Open Source Collaboration – Bringing Singularity & SIF to the OCI Ecosystem

Aug 11, 2022 | Blog

As a company born out of an open source project, and committed to open source development, we’re always excited when we have the opportunity to work with others, share ideas, and help bring support for Singularity images to other projects. Singularity, and the SIF container format, are used throughout the high performance computing (HPC) world and in other performance intensive compute workflows, due to their unique benefits. While we’re committed to developing Singularity and SIF to provide solutions that are optimized for these environments, we recognize the need to fit neatly into the broader Open Containers Initiative (OCI) ecosystem.

Our open roadmap for SingularityCE, and recent posts, detail our strategy for closing the gap between Singularity itself and OCI runtimes, in terms of user-facing compatibility. On the other side of the coin we’re proud to share that we have been working with and assisting OCI projects to support SIF. This is an area where we’re definitely looking forward to doing more in the future.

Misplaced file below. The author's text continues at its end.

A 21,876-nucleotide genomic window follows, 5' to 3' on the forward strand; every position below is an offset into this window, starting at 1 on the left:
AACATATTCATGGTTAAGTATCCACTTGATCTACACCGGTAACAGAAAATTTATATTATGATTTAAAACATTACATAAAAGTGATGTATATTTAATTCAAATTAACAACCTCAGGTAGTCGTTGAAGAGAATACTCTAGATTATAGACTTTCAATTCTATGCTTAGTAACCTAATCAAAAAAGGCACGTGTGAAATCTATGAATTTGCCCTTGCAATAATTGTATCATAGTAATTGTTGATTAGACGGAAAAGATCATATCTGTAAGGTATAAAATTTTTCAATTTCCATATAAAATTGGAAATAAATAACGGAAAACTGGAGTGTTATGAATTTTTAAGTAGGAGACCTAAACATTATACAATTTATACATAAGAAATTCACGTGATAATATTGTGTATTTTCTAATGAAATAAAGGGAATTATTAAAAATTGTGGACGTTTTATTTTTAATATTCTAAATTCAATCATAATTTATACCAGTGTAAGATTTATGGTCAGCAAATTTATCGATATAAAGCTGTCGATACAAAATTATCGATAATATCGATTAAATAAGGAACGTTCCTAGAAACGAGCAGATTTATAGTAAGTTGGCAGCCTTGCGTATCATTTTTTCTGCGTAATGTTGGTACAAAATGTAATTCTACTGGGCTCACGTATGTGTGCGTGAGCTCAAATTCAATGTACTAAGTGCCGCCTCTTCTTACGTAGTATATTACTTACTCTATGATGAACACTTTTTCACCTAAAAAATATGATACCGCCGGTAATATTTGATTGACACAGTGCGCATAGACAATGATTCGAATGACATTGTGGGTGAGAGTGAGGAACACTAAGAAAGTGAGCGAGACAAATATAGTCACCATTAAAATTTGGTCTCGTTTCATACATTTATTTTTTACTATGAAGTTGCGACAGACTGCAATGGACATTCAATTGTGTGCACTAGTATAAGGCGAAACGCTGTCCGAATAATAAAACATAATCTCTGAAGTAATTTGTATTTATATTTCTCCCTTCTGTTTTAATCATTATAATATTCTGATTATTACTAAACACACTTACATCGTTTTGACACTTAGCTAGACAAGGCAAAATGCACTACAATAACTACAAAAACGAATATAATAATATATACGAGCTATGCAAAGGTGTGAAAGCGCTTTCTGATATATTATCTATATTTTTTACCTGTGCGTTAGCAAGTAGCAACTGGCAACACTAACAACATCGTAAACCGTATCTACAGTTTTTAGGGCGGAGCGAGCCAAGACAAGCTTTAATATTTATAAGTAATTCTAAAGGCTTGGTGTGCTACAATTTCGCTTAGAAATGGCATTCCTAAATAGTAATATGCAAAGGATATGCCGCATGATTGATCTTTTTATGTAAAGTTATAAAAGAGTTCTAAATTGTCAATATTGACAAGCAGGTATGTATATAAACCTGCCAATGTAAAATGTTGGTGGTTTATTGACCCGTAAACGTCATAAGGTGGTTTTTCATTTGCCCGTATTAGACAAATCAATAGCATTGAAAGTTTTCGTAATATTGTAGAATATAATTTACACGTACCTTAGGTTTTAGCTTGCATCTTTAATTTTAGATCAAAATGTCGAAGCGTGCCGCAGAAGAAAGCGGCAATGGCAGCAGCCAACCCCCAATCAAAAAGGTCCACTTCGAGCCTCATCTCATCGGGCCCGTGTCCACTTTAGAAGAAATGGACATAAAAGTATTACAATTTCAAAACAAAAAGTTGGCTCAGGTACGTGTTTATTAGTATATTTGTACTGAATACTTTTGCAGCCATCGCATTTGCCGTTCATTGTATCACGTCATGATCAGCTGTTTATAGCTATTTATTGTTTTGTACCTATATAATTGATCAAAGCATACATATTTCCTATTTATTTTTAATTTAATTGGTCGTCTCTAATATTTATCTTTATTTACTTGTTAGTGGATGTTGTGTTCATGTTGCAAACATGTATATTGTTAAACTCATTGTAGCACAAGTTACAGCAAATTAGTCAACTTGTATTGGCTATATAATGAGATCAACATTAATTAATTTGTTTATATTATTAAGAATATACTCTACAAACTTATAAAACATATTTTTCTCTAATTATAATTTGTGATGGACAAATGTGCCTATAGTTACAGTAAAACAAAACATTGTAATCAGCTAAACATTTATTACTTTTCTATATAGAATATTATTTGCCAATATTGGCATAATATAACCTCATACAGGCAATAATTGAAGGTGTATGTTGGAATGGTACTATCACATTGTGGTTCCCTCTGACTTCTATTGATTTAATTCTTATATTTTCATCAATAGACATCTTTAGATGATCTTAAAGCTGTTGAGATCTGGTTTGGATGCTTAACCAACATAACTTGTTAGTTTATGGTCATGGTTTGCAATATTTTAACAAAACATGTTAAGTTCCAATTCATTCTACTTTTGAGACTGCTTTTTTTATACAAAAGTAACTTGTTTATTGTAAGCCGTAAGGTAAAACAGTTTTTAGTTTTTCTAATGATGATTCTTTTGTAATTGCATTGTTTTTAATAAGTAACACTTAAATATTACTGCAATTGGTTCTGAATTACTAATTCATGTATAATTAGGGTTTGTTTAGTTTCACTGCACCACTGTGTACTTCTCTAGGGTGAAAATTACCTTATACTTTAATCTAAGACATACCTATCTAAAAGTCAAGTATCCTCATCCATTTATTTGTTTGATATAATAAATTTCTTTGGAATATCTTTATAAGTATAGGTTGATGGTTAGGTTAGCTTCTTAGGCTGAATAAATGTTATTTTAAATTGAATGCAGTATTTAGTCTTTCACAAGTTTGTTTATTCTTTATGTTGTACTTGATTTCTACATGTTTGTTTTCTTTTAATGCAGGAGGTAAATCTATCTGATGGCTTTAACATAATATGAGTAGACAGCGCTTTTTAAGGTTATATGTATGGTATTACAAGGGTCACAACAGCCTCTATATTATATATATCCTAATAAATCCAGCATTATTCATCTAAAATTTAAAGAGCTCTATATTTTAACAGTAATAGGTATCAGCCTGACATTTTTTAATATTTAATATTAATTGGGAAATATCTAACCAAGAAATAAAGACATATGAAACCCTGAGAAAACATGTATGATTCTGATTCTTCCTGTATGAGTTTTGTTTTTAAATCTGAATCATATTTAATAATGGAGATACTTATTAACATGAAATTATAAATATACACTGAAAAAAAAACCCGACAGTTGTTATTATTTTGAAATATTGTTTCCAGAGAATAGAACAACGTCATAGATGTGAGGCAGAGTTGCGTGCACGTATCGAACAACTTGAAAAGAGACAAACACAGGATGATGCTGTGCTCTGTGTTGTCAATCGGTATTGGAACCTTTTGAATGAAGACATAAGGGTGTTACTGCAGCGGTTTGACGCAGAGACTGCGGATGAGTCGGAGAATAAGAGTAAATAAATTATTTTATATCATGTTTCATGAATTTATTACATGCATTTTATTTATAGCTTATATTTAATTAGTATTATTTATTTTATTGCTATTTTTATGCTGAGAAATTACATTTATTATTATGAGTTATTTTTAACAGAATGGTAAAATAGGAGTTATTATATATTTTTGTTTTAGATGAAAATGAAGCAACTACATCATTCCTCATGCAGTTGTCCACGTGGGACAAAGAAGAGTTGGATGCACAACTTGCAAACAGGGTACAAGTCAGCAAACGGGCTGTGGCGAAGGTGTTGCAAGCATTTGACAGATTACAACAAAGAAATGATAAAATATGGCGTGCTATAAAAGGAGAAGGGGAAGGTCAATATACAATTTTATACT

We’ve recently successfully collaborated with Anchore, to bring first class support for SIF to Syft, an open source tool to generate a Software Bill of Materials (SBOM) for a container. Syft is rapidly being adopted as a key tool in processes to ensure supply chain security for containerized workflows. We’re proud that the open collaboration between Sylabs and Anchore means the benefits of easy SBOM generation and vulnerability scanning can now be realized by Singularity users. 

Elsewhere, we were very happy to assist Red Hat with efforts to add basic support for execution of SIF containers to podman. While not all features of SIF images are supported in podman, this is another important step in supporting users who work in mixed Singularity / OCI environments. 

Sylabs is also becoming more involved in community spaces, where the meeting of the worlds of HPC and OCI is actively discussed. Our presentations at the recent ISC HPC Containers Workshop, and renewed participation in the HPC Containers Advisory Council calls, are examples of this.

If you use or are involved in developing tooling that you wish could support Singularity containers, please reach out to us. We’d love to explore how we can make core open source code such as SIF closer fit the needs of others, and assist you if we are able.

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